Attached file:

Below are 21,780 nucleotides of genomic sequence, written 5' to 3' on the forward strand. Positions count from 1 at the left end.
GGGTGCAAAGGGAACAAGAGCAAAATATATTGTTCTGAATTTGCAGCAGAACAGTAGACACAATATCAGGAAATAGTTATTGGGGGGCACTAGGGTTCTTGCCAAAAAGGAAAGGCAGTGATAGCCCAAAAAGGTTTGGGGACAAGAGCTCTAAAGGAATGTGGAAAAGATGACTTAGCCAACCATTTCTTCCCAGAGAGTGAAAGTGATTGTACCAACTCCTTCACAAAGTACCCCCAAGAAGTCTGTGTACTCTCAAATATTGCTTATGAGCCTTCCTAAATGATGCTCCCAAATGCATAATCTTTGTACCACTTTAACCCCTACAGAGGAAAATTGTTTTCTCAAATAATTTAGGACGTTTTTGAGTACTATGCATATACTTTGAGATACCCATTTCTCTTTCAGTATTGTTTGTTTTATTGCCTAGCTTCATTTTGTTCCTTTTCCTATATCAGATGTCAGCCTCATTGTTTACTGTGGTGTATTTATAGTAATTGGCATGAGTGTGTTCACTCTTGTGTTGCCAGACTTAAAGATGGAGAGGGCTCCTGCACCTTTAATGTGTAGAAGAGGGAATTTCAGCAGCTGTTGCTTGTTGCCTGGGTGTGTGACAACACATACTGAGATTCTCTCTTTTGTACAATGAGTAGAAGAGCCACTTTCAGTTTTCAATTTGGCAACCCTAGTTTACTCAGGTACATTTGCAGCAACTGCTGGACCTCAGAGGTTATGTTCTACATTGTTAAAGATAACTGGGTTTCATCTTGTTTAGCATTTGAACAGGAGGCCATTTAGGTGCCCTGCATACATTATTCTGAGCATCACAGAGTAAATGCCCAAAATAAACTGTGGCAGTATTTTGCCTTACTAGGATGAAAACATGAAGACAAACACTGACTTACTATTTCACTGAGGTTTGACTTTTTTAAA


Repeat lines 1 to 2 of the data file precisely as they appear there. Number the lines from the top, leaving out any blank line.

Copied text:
Below are 21,780 nucleotides of genomic sequence, written 5' to 3' on the forward strand. Positions count from 1 at the left end.
GGGTGCAAAGGGAACAAGAGCAAAATATATTGTTCTGAATTTGCAGCAGAACAGTAGACACAATATCAGGAAATAGTTATTGGGGGGCACTAGGGTTCTTGCCAAAAAGGAAAGGCAGTGATAGCCCAAAAAGGTTTGGGGACAAGAGCTCTAAAGGAATGTGGAAAAGATGACTTAGCCAACCATTTCTTCCCAGAGAGTGAAAGTGATTGTACCAACTCCTTCACAAAGTACCCCCAAGAAGTCTGTGTACTCTCAAATATTGCTTATGAGCCTTCCTAAATGATGCTCCCAAATGCATAATCTTTGTACCACTTTAACCCCTACAGAGGAAAATTGTTTTCTCAAATAATTTAGGACGTTTTTGAGTACTATGCATATACTTTGAGATACCCATTTCTCTTTCAGTATTGTTTGTTTTATTGCCTAGCTTCATTTTGTTCCTTTTCCTATATCAGATGTCAGCCTCATTGTTTACTGTGGTGTATTTATAGTAATTGGCATGAGTGTGTTCACTCTTGTGTTGCCAGACTTAAAGATGGAGAGGGCTCCTGCACCTTTAATGTGTAGAAGAGGGAATTTCAGCAGCTGTTGCTTGTTGCCTGGGTGTGTGACAACACATACTGAGATTCTCTCTTTTGTACAATGAGTAGAAGAGCCACTTTCAGTTTTCAATTTGGCAACCCTAGTTTACTCAGGTACATTTGCAGCAACTGCTGGACCTCAGAGGTTATGTTCTACATTGTTAAAGATAACTGGGTTTCATCTTGTTTAGCATTTGAACAGGAGGCCATTTAGGTGCCCTGCATACATTATTCTGAGCATCACAGAGTAAATGCCCAAAATAAACTGTGGCAGTATTTTGCCTTACTAGGATGAAAACATGAAGACAAACACTGACTTACTATTTCACTGAGGTTTGACTTTTTTAAA